Senators Press Obama for Sanctions Against Ukrainian Officials

The administration has blocked 20 individuals from obtaining a visa to travel to the United States.

Sen. John McCain (R-AZ) talks to reporters after leaving the Senate GOP policy luncheon at the U.S. Captiol December 11, 2012 in Washington, DC. Senate Minority Leader Mitch McConnell (R-KY) and the Senate Republicans met for their weekly policy luncheon meeting and, with the 'fiscal cliff' looming, said President Barack Obama and Senate Democrats have 'refused to be pinned down on any spending cuts.'
National Journal
Jordain Carney
Feb. 20, 2014, 3:32 a.m.

Sens. John Mc­Cain and Chris Murphy joined a grow­ing num­ber of their col­leagues Wed­nes­day call­ing on the Obama ad­min­is­tra­tion to take ac­tion against Ukrain­i­an of­fi­cials whom they be­lieve are tied to the coun­try’s re­cent vi­ol­ence.

The bi­par­tis­an duo in a joint state­ment pressed for “tar­geted sanc­tions” against those who are re­spons­ible for or sup­por­ted vi­ol­ence against peace­ful pro­test­ers in the European coun­try.

Protests have been on­go­ing since late Novem­ber, when Pres­id­ent Vikt­or Ya­nukovych’s gov­ern­ment an­nounced it would back away from a trade agree­ment that would have strengthened the coun­try’s ties with the European Uni­on.

A seni­or State De­part­ment of­fi­cial an­nounced Wed­nes­day that the ad­min­is­tra­tion is block­ing ap­prox­im­ately 20 Ukrain­i­an of­fi­cials, whom it says are tied to the gov­ern­ment’s re­cent crack­down, from ob­tain­ing a visa to travel to the United States.

The of­fi­cial ad­ded that the United States is pre­pared to work with the European Uni­on on broad­er sanc­tions against in­di­vidu­als if the situ­ation between the demon­strat­ors and the gov­ern­ment wor­sens. At least 22 people died in clashes in Kiev on Thursday, a day after Ya­nukovych an­nounced a truce with op­pos­i­tion lead­ers aimed at end­ing the fight­ing.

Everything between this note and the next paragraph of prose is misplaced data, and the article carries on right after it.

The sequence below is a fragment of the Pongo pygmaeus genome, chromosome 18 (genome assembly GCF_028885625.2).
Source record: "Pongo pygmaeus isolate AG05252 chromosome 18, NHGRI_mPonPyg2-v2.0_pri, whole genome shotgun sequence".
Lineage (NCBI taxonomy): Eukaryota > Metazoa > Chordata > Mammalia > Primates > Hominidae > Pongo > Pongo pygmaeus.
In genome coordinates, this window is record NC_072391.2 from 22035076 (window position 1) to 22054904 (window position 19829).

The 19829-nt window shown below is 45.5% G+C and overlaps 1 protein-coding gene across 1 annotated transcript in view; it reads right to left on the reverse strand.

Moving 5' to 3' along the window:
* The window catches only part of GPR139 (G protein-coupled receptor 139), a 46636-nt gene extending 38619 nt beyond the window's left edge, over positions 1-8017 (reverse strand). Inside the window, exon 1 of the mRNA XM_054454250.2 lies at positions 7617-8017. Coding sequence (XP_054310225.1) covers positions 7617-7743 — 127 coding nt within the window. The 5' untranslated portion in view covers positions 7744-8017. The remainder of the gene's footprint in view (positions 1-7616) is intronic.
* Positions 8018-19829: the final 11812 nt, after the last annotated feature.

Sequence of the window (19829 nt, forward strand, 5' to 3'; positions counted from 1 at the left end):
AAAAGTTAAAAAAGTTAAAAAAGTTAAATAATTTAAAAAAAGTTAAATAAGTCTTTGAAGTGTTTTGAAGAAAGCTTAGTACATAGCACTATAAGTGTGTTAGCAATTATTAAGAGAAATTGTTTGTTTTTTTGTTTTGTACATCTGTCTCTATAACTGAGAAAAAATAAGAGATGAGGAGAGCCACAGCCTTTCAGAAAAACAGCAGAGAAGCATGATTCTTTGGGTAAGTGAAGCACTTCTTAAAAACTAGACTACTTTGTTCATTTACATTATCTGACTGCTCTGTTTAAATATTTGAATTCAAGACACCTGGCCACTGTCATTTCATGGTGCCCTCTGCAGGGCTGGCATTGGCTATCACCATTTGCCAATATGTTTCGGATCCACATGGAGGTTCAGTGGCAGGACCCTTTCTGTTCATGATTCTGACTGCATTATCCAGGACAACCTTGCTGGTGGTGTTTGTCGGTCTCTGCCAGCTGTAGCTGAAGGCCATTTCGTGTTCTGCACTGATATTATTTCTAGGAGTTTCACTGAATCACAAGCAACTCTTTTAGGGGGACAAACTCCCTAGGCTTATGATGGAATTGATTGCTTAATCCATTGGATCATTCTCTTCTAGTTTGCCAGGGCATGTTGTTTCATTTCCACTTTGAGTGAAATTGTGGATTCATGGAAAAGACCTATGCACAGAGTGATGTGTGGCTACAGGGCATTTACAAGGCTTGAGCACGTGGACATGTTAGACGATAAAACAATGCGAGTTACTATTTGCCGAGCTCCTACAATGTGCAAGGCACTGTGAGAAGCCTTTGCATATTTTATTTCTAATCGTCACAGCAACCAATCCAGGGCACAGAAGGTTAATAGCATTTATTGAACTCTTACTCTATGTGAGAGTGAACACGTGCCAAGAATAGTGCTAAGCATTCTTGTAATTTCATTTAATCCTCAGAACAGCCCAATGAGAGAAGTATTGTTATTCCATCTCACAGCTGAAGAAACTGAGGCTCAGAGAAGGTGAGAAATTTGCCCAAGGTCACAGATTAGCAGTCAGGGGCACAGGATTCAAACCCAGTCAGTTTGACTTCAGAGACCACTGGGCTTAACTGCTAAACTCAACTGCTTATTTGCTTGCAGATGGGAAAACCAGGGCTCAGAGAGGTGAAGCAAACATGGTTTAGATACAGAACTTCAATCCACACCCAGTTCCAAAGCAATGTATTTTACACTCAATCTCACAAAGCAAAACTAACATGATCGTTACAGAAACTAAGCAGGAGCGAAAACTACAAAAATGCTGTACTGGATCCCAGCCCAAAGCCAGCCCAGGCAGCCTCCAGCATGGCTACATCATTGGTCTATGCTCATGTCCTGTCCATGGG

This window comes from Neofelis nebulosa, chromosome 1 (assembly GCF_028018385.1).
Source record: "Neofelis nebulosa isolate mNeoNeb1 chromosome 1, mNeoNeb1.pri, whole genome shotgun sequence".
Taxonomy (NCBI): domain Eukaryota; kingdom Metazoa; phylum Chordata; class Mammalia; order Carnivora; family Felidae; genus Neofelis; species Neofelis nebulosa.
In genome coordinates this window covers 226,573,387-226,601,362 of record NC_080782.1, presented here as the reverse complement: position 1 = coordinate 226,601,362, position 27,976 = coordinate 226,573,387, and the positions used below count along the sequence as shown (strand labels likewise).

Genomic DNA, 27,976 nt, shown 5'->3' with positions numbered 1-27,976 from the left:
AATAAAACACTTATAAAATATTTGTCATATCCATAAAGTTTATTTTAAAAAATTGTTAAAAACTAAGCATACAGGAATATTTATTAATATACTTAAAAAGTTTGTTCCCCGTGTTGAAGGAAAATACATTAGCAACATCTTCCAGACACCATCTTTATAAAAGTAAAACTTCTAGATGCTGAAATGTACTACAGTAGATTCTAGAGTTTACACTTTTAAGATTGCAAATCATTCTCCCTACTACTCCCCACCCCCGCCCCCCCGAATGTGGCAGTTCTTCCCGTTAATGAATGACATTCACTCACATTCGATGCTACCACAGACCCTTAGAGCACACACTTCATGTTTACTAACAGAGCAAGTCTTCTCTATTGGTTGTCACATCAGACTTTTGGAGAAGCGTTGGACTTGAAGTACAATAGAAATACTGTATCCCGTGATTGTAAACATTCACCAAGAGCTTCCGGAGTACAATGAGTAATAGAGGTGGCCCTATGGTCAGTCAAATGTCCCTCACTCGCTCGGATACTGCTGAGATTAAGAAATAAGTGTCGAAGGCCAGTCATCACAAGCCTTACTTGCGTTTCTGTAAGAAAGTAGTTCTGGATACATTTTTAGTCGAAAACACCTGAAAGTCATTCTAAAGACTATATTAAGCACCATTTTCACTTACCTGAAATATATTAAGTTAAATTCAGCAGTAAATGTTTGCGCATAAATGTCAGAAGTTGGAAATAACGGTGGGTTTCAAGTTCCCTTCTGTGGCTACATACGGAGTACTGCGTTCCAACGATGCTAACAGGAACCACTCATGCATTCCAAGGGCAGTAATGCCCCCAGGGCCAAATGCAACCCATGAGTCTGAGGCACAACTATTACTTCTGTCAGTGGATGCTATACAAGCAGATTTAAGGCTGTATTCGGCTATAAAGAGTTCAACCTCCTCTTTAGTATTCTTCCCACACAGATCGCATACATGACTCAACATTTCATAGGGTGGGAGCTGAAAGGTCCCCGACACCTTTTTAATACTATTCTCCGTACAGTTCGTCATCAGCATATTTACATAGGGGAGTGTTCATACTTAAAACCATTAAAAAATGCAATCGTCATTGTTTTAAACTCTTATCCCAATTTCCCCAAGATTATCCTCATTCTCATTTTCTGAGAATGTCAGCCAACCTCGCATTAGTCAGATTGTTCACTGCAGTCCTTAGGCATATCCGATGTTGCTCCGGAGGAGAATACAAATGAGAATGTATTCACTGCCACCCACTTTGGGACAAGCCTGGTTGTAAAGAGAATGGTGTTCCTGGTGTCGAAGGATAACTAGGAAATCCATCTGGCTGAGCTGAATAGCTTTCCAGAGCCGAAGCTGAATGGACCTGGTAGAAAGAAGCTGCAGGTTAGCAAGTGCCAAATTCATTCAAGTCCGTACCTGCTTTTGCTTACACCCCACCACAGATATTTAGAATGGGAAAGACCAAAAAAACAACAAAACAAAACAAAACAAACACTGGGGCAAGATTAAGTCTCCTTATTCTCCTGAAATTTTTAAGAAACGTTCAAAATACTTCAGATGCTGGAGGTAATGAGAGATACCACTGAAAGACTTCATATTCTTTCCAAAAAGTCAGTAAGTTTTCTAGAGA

Mc­Cain and Murphy said they are already work­ing on le­gis­la­tion in­clud­ing “tar­geted sanc­tions on gov­ern­ment of­fi­cials and oth­er per­sons who have com­mit­ted, ordered, or ma­ter­i­ally sup­por­ted acts of vi­ol­ence against peace­ful cit­izens in Ukraine, or who are com­pli­cit in the roll­back of Ukraine’s demo­cracy,” adding that they “re­main in con­tact with the ad­min­is­tra­tion and look for­ward to work­ing to­geth­er on this le­gis­la­tion.”

And the two aren’t alone.

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For­eign Re­la­tions Com­mit­tee Chair­man Robert Men­en­dez said in a state­ment Wed­nes­day, “The time is now to ap­ply sanc­tions against the Ukrain­i­an gov­ern­ment for gross hu­man-rights vi­ol­a­tions.” He stressed that he ex­pects the “ad­min­is­tra­tion, with con­gres­sion­al sup­port, to act swiftly on this is­sue of crit­ic­al im­port­ance.”

And Re­pub­lic­an Sen. Marco Ru­bio said the ad­min­is­tra­tion should “use every dip­lo­mat­ic means at its dis­pos­al, in­clud­ing sanc­tions, to bring ac­count­ab­il­ity to those in­volved in acts of vi­ol­ence throughout Ukraine.”

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